I am reading chapter 12 of Measure and Integration Theory of Micheal E.Taylor. I struggle with a point on the proof of the following proposition.

Proposition 12.7:

Let $\Omega$ be a $C^1$ manifold with a $C^0$ metric tensor, and let $M$ be a $C^1$ embedded submanifold of $\Omega$, with the induced metric tensor, so $M$ has two metrics, the metric $d_{M}$ obtained minimizing curve in $M,$ and the one obtained minimizing curves in $\Omega:$ please forgive the slang, I obsviously mean Riemmanian distances. If $H_M$ and $H_\Omega$ denote the respective $r$-dimensional Hausdorff measures, then, for any $r \in \mathbb{R}^+$,

$$ \text{(12.33)} \quad S \subset M \ \ \text{Borel} \Rightarrow H_M(S) = H_\Omega(S). $$

I'll now present the proof given in the book.

Proof: It suffices to note that

$$ \text{(12.34)} \quad d_M(p, q) = \varphi(p, q) \, d_{\Omega}(p, q), \quad \varphi(p,p) = 1, $$

with $\varphi : M \times M \longrightarrow \mathbb{R}^+$ continuous. Then we can apply proposition $12.5$: I did not reported proposition $12.5$ because this is not the unclear passage.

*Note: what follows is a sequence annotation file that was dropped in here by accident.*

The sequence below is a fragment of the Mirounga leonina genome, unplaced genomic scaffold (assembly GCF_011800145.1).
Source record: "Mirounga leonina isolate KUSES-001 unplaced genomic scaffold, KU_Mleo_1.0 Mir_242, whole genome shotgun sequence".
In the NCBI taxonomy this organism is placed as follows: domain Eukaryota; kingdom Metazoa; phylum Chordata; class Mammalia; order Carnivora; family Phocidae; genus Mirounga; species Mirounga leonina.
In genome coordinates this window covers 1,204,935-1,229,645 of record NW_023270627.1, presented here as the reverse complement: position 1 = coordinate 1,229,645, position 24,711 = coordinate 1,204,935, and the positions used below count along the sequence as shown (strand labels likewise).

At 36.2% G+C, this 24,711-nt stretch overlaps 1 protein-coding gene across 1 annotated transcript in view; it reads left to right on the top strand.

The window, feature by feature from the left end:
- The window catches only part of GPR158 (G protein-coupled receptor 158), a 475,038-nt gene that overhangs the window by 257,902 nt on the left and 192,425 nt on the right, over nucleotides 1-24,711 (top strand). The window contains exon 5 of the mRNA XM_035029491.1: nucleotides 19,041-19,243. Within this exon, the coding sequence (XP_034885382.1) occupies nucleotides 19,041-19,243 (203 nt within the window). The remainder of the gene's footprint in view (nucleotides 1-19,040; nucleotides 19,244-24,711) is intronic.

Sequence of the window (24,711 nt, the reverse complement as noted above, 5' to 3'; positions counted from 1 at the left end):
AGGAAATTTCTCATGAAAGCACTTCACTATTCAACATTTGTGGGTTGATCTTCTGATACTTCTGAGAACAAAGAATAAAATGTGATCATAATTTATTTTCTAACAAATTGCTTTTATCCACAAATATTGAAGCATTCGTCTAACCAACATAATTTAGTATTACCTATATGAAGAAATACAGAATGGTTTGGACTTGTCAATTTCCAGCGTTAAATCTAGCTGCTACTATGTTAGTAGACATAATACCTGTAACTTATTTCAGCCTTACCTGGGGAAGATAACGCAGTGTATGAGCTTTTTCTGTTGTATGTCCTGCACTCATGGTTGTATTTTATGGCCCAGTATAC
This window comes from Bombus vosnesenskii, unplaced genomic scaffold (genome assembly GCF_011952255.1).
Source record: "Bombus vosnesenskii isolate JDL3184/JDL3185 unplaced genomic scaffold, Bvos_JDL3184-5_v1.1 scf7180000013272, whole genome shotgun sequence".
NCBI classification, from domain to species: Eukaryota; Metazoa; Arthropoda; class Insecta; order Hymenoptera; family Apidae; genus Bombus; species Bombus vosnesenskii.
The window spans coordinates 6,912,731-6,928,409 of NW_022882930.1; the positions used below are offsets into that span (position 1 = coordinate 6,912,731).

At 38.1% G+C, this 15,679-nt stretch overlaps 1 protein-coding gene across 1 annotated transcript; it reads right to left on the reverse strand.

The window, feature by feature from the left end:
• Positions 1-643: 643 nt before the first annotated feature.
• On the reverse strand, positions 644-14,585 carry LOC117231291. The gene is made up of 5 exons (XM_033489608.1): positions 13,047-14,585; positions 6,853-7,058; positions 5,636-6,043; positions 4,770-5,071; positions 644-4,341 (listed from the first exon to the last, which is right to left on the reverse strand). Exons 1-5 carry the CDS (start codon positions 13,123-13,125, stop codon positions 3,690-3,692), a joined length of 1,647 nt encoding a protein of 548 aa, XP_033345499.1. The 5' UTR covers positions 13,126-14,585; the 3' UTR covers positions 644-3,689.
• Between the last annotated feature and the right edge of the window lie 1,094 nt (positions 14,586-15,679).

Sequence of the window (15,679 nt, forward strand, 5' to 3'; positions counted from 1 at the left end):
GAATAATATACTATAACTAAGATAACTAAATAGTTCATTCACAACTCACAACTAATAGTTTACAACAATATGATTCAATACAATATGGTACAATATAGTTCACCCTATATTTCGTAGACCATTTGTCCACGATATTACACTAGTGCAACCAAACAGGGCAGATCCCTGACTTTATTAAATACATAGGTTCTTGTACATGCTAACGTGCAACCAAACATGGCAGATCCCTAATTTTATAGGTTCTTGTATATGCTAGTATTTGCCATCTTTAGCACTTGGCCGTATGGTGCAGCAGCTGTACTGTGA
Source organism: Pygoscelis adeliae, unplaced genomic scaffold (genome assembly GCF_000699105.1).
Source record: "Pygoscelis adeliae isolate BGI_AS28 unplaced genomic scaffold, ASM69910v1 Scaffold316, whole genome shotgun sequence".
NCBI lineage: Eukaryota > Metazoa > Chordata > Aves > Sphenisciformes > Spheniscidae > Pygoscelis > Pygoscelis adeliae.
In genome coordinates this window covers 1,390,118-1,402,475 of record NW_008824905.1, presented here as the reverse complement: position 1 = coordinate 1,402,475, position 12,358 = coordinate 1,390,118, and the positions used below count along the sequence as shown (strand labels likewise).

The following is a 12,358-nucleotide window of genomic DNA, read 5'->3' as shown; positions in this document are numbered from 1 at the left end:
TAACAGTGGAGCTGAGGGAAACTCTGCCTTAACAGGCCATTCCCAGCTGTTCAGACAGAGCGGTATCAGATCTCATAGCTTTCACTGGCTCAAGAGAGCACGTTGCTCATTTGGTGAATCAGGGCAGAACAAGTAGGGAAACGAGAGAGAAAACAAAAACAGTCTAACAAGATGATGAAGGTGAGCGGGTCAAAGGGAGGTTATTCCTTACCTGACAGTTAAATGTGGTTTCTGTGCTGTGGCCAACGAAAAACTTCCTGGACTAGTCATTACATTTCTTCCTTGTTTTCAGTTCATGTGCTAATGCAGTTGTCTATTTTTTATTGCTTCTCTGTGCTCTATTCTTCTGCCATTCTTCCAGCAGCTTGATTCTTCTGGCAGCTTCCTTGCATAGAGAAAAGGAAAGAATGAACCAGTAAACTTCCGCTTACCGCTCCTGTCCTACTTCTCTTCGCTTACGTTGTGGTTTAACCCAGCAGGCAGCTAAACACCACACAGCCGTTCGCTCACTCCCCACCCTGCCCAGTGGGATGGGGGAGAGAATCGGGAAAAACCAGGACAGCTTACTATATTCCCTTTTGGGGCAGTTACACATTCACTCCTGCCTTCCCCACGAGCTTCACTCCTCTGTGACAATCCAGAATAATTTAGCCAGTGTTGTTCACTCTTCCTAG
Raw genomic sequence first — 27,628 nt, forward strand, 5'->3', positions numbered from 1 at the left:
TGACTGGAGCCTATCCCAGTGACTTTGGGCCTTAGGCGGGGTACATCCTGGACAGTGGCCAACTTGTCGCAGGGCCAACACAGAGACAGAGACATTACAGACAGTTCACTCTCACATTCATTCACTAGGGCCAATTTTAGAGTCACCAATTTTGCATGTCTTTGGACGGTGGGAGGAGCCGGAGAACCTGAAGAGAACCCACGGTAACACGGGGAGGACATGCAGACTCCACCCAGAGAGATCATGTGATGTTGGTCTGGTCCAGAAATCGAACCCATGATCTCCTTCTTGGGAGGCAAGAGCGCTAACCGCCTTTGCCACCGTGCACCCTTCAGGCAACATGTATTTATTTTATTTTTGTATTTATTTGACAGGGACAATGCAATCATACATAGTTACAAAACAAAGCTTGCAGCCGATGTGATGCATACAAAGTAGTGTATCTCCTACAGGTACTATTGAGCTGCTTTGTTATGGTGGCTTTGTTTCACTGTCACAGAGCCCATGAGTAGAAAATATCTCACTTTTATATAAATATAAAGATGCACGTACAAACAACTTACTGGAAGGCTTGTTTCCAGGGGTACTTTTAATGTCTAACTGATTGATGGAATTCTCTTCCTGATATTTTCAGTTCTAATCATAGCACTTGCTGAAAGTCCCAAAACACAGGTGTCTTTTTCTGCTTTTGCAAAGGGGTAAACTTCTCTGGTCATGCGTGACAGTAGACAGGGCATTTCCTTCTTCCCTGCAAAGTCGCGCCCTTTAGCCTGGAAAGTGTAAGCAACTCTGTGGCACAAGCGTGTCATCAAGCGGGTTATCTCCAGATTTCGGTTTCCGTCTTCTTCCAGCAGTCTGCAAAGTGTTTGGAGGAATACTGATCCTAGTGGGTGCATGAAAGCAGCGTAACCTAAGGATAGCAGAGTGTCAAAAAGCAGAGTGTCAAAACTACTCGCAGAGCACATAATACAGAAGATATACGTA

The piece that I am missing is the following: proving the existence of $\phi.$ The only good candidate is clearly $$ \varphi(p,q) := \begin{cases} \dfrac{d_{M}(p,q)}{d_{\Omega}(p,q)} && p \neq q \\ 1 && p = q \end{cases}, $$ but how can I prove that $$ \lim_{(p,q) \to \Delta} \varphi(p,q) = 1? $$ Here, $\Delta$ denotes the diagonal of $M \times M$.

One thing we can say for sure is that $$ \frac{d_{M}(p,q)}{d_{\Omega}(p,q)} \geq 1 \quad \forall (p,q) \in M \times M \setminus{\Delta}.$$ Consequently, we have $$ \liminf_{(p,q) \to \Delta} \frac{d_{M}(p,q)}{d_{\Omega}(p,q)} \geq 1.$$ Now, I know I have to play around with the definition of Riemannian distance, but I get entangled between the $\epsilon$-s and $\delta$-s of the definitions; moreover, I do not know how to adopt a convenient system of coordinates!

  • $\begingroup$ What is $\phi$? What are the assumptions or required properties of $\phi$? $\endgroup$
    – Deane
    Commented Feb 10 at 20:02
  • $\begingroup$ I suggest trying this first where $\Omega=\mathbb{R}^3$ and $M$ is a smoothly embedded surface. Maybe even start with $M$ equal to the standard unit sphere. Also, I think you have the inequality reversed. $\phi(p,q)$ is bounded from below, not above, by $1$. $\endgroup$
    – Deane
    Commented Feb 10 at 20:07
  • $\begingroup$ Yes, thank you. The function $\varphi$ is just a continuous functions on the product $M \times M.$ I will try to prove the case you suggested me. $\endgroup$ Commented Feb 10 at 20:26